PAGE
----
For instance, consider a given company that has a market value approximately equal to its book value. Let's assume the company has mediocre profitability. The company then hires a famous turnaround manager which excites investors, who bid the shares higher. The market cap of this company increases, although the book value of the company hasn't changed.
Important: The market value of a publicly-traded company usually changes every business day, when stock markets are open. The book value of a company is updated much less regularly, typically quarterly when a public company registers their quarterly financial reports.
Price-to-Book (P/B) Ratio
The price-to-book (P/B) metric allows investors to compare a company's market capitalization to its book value, in the form of a ratio. If a company's market cap is twice as high as its book value, it will have a P/B ratio of 2.0x. If a company's market cap is three times as high as its book value, it will have a P/B ratio of 3.0x.
The Price/Book ratio is commonly used by value investors to help them screen for potentially undervalued (or overvalued) stocks. The P/B ratio can be calculated either at a total value level, or at a per share level.
P/B = Market Capitalization / Company Book ValueP/B = Share Price / Book Value per share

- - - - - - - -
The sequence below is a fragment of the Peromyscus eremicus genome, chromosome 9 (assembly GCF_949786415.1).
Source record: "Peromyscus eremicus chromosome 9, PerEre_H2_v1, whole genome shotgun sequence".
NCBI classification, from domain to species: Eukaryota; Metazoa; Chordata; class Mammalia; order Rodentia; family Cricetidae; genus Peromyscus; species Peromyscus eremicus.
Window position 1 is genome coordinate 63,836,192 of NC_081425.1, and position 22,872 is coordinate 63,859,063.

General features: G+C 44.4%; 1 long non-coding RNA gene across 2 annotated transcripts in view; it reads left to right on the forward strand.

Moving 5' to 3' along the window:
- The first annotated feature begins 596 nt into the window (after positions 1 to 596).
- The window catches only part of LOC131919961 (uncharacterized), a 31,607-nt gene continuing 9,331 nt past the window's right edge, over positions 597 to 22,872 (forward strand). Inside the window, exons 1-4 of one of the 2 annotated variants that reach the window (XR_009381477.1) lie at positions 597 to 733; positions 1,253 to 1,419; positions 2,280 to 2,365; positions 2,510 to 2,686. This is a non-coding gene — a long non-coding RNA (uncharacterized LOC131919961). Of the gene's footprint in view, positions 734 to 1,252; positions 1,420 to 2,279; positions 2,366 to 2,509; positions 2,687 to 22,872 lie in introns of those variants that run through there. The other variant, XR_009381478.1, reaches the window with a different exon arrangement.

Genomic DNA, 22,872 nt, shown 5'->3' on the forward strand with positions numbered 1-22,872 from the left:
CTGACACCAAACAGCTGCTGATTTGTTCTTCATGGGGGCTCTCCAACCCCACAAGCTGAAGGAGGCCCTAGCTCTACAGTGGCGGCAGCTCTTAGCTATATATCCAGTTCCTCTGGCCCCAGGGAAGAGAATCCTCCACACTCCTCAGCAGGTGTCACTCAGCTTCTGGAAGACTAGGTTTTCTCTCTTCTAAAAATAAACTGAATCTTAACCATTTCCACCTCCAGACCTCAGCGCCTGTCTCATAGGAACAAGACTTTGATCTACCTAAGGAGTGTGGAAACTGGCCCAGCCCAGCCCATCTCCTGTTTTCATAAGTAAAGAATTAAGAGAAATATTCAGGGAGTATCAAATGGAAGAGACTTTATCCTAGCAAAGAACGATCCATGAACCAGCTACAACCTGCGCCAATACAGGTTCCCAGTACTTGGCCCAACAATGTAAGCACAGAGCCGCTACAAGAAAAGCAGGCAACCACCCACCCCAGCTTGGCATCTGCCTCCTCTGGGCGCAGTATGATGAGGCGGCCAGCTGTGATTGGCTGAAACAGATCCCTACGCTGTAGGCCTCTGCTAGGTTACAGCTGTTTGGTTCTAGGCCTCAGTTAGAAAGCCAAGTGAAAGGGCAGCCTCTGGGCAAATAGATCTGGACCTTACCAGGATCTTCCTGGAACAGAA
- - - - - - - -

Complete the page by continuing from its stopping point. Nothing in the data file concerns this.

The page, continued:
A company that has a share price of $81.00 and a book value of $38.00 would have a P/B ratio of 2.13x.
What's a Good P/B Ratio?
Many value investors build their portfolio based on low P/B stocks. Conventionally, a company with a P/B ratio below 1.0x is considered an attractive value investment, from the perspective that the book value of its assets is higher than the value the market is currently assigning. For example, consider a company with a $100 million book value, mostly in stable real-estate, trading at a P/B of 0.95. This implies a market value of only $95 million. Value investors see a $5 million undervaluation relative to book value that they believe will be corrected for over time.
It is critical for investors to understand the concept that there's no free lunch. It entirely possible that a company trading below book value will never recover that gap, or that book value itself might drop. If investors see a company trading below book value (or simply at a lower book value than peer companies), they might benefit from asking why it is so - why is the market valuing this company so low? Often, there's a reason.
Notably, in the case of bankruptcy and company liquidation, often assets are liquidated at a discount to book value. If a company holding $100 million of real estate launches a fire sale at liquidation prices, they may only raise $75 million, or less, from such sales.